bers of the family, and discharged
the weapon at his little adversary,
killing him instantly.
Humored Hlilp wreck.
Halifax, N. S., Jan. 2. It is ru
mored that a largo steamer has gone
ashoro to tho westward, but nothing
definite can yet be ascertained.
The Ken York LfKlHlature.
Albany, N. Y., Jan. 3. Neither
branch of the legislature was organ
ized by tho democrats to-day. It is
thought an amicable settlement will
be arranged this afternoon, and that
when both branches meet to-morraw
thoy will, bo organized by the demo
crats. In the senate anti-monopolist
resolutions gave rise to considerable
Second Dispatch. The nearest
approach to a compromise among the
democrats this morning was a rumor
that Tilden had consented to with
Jra'w Jacobs for president pro tem.
ed tho anti-monopoly resolutions a
Lynching a Murderer.
ELLSwoivrn, Ks., Jan. 3. W. E.
Graham, who killed, robbed and
burned Philip Eyley, at Venard,
Ellsworth county, on tho night of tho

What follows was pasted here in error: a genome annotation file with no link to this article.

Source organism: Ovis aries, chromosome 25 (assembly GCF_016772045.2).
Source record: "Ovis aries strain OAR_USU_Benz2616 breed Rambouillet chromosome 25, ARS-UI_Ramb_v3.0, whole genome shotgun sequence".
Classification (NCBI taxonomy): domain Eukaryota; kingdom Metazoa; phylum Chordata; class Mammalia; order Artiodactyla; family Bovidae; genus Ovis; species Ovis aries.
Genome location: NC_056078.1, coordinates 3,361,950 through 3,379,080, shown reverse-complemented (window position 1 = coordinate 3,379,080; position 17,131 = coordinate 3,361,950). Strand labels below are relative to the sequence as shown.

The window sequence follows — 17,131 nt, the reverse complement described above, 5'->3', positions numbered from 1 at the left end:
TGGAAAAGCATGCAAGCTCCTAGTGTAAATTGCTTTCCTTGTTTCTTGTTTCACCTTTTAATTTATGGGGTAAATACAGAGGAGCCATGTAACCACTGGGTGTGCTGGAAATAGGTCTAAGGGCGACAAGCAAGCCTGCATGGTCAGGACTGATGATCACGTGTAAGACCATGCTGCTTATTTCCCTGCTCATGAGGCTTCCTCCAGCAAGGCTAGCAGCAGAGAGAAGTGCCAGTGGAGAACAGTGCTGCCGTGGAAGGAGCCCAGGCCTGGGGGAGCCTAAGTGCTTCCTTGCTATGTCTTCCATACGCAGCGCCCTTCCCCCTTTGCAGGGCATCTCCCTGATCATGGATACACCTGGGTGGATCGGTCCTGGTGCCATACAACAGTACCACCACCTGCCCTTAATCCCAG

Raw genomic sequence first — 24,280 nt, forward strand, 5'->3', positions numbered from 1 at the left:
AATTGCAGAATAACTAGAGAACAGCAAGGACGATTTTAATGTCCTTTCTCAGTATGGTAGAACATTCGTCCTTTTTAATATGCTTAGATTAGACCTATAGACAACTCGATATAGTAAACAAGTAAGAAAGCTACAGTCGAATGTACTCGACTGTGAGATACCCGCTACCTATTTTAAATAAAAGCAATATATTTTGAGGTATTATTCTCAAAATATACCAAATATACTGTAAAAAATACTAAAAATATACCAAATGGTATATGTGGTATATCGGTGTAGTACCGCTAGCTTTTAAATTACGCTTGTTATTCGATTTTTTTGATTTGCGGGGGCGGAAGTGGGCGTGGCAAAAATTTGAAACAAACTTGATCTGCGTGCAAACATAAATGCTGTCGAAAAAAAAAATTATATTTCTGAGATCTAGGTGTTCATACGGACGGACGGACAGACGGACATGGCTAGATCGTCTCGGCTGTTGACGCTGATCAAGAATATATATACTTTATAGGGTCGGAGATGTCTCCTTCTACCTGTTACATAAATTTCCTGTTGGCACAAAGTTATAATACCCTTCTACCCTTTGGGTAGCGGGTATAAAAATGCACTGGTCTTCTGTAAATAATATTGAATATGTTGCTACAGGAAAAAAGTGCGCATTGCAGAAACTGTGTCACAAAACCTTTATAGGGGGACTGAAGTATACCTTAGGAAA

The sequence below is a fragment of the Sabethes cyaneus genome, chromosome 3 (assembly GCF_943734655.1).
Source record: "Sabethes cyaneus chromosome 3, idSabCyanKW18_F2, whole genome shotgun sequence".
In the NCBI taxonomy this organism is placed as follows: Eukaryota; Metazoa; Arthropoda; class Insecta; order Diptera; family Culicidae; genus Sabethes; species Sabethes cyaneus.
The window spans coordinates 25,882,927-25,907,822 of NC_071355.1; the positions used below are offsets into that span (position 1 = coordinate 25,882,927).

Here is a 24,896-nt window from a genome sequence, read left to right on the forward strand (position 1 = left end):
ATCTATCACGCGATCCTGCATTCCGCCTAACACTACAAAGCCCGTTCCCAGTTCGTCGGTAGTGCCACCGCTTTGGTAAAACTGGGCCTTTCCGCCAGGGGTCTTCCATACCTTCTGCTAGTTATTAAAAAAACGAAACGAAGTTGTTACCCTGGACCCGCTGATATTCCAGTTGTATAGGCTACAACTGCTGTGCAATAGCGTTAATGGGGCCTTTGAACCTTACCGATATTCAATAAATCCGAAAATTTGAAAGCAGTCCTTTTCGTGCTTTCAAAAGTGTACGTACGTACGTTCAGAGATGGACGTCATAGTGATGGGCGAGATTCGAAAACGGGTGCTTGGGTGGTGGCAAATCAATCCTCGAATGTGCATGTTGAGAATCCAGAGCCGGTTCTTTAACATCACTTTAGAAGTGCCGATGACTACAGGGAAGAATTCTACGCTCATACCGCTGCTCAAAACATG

28th ult., was hanged by a mob in
front of the court-house last night.
W. C. Roy would have met the same
fate, but was taken from jail and se
creted by the sheriff during tho ex
citement. A Claim of Civil IllshtH.
St. Louis, Jan. 3. Rev. Richard
Cain, a colored bishop of Texas, and
his wife Laura Cain, havo brought
suit in tho United States circuit
court of San Antonio, Tex., against
the Galveston, Houston & Louisiana
railroad company for $20,000 dama
ges for being refused tho privilege of
riding in a first-class coach after the
company had sold them a first-class
Arrest of Murderers.
Ashland, Ky., Jan. 23. Arrests
have been made of persons believed
to be tl e murderers of tho Gibbon
children, the arrests being brought
about by the confession of one of
the number. All live in Ashland
and two are married men. They arc
in Cattlesburg jail. Lynching is ex
Comparative Cost or UocriiiuentH.
It is as natural for man to com
plain of the expense of being gov
erned as it is to breathe, it mattering
but little whether the burden be